Tablature is a system of notation in the Renaissance developed especially for fretted instrumens like the lute, guitar, lyra viol and vihuela. Stops for the left hand fingers are indicated by numbers or letters. Thus instead of the music itself, the way to produce it is notated. Various systems of tablature were in use.

German Tablature

The earliest, German system was invented around 1470 for the then fashionable 5-course lute by the blind organist and luteplayer Conrad Paumann.

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It is based upon the idea that every position on every course should have its own symbol. As time progressed the lute gained more courses thus undermining this systems integrety.


Above a luteneck is depicted showing all symbols used. 3 alternative ways of notating the 6th course are given in N2. Despite this drawback this system remained in use untill around the year 1600. The last printed German tablature was issued in 1592 by Mattheus Waissel.

Italian Tablature

The second system to be developed was the Italian tablature. Here lines were used to indicate the courses of the lute. the positions for the left hand fingers were indicated by numbers. This system proved to be much more flexible. One could increase the number of lines as the lute gained more strings. In the end this proved to be increasingly dificult to read so the maximum number of lines was to be 7. However 6-line Italian tablature remained in use towards the end of the lute’s popularity. Additional strings were indicated above the staff. The lowest line is the highest sounding string, frets are indicated by numbers 0 is an open string. The symbols above the staff indicate the rhythm of the fastest moving voice. The more flags, the shorter the note, just like modern music.


The picture above shows a page from a manuscript from ca. 1517. It contains music by Messer Vincenzo Capirole. The writer, Vitali, a pupil of Capirola has illuminated the manuscrpt with drawings of animals in order to preserve the manuscript from neglect once the music would have gone out of fashion. This has proven to be very lucky for us because without this manuscript we would not even have known Capirola ever existed and his very beautiful pieces would have been lost.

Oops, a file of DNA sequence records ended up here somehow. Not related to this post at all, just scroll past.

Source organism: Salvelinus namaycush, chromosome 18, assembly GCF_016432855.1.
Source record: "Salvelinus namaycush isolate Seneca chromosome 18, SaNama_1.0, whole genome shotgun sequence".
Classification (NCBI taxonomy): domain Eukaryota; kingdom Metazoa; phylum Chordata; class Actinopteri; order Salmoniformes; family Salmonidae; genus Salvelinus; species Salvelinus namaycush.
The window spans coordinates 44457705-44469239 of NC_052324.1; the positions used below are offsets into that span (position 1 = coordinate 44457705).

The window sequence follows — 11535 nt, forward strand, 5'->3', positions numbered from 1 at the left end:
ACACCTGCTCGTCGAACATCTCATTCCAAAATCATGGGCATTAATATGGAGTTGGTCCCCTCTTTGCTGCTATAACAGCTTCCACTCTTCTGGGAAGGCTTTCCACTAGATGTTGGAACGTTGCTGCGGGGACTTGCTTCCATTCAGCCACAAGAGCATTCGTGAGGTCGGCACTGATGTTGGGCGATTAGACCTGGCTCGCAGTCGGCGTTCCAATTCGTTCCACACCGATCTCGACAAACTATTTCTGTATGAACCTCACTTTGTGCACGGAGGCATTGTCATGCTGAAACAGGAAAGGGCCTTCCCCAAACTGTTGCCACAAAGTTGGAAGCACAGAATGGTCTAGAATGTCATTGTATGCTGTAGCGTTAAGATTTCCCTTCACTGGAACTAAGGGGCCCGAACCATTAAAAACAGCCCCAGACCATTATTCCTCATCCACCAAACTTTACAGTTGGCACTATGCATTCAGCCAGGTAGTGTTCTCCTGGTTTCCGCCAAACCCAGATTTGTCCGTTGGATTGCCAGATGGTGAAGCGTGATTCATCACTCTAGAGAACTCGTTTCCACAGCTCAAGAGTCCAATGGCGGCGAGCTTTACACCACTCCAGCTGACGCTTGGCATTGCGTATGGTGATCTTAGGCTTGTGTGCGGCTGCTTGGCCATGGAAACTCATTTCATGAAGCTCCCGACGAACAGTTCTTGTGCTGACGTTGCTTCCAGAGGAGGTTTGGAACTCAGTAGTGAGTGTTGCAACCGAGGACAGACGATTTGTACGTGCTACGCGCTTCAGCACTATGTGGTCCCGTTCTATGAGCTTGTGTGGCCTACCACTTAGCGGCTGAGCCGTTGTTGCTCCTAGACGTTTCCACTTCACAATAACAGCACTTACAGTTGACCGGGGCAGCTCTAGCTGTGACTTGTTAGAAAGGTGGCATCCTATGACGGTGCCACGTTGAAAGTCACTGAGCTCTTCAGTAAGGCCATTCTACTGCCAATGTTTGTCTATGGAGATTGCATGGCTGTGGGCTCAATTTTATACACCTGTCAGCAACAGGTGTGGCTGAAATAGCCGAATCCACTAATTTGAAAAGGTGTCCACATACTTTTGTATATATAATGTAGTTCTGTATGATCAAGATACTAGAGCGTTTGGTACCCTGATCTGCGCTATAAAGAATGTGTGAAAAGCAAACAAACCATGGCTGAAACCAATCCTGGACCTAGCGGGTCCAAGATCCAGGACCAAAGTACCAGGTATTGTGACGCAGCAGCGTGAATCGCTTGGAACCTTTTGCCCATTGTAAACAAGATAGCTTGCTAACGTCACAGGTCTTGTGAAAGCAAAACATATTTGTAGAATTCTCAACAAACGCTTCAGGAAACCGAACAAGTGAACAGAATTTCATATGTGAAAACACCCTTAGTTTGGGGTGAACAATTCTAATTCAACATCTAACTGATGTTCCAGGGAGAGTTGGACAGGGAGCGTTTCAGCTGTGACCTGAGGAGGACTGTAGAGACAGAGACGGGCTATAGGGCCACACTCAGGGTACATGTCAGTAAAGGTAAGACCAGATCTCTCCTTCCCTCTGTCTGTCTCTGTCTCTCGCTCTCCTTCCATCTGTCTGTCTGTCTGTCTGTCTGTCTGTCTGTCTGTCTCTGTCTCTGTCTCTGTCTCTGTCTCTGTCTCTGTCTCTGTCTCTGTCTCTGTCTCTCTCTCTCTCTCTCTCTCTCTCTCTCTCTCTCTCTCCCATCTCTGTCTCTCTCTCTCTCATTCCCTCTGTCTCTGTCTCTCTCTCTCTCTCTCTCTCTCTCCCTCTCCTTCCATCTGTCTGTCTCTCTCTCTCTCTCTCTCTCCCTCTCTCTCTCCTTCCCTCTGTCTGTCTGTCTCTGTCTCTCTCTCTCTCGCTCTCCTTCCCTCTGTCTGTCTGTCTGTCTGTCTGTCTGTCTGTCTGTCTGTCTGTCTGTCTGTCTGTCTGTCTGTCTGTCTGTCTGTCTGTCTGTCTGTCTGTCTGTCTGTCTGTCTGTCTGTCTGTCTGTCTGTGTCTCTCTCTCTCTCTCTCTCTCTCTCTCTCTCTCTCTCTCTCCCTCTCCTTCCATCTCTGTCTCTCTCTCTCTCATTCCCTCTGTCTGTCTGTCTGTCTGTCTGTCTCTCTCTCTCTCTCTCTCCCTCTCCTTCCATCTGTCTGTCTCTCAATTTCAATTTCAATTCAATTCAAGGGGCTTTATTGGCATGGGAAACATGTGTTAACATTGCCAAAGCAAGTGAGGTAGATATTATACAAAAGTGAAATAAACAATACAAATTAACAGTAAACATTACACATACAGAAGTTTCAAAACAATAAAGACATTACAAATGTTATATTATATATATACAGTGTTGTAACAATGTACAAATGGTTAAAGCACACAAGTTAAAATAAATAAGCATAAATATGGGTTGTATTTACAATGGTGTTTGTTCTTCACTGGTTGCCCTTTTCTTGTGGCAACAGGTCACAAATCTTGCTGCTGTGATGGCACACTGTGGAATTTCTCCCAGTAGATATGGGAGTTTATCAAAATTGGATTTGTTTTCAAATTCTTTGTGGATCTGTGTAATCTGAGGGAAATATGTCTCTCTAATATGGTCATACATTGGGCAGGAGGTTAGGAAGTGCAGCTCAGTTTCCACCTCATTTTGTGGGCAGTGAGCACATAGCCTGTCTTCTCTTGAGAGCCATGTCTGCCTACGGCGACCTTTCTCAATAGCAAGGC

French Tablature

In 1529 the Parisian music publisher Pierre Attaignant issued “Très brève et familière introduction.” It contains a short introduction to lute playing and the first printed French tablature. Contrary to Italian tablature letters are used instead of numbers and the highest sounding string is represented in the highest line. The frets are indicated by capitals. Later publishers chose to use lower case to improve readability. This system would be in use untill the demise of the lute around 1780.


French tablature: Semper Dowland, Semper Dolens, a famous composition for 7 course Renaissance lute of the equally famous lute virtuoso John Dowland (1562-1626) The Euing lute ms. c. 1595.


Above a Sarabande by Johann Sebastian Bach (1685-1750) This is a adaptation for 13-course Baroque lute of the Sarabande in the 5th solo suite for Violoncello, notated in french tablature. Bach probably did not play the lute himself but he was befriended with Sylvius Leopold Weiss, who was the foremost player of his time. The courses 8, 9 and 10 are represented with up to three auxilliary lines whereas the numbers 4, 5 and 6 indicate courses 11, 12 and 13.

Spanish Tablature

Additional systems existed but were probably little used. Another system is now known as Spanish tablature because the first rediscovered book which employed this system was “El Maestro” by Luis Milan. Here the frets are indicated as in italian tablature, the only difference being the top string is represented by the top line.(Valencia, 1536)


Spanish Tablature. A pavan from El Libro de Musica de Vihuela de Mano intitulado “El Maestro” Valencia 1536. De composer Luis Milan was a dashing courtier at the court of the viceroy of Spain. Being the self-respecting courtier he undoubtedly was, he felt he shouldn’t give the impression of a working professional musician. His works were to be seen as the happy accident of a few idle hours. However his music is very high quality material. It wasn’t composed for the lute but for the Vihuela de Mano, which was as popular in Spain and some parts of Italy as the lute was in the rest of Europe.

Neapolitan Tablature

Napolitan tabulature resembled Italian tablature exept the number zero wasn’t used which means that open strings were indicated by the number 1.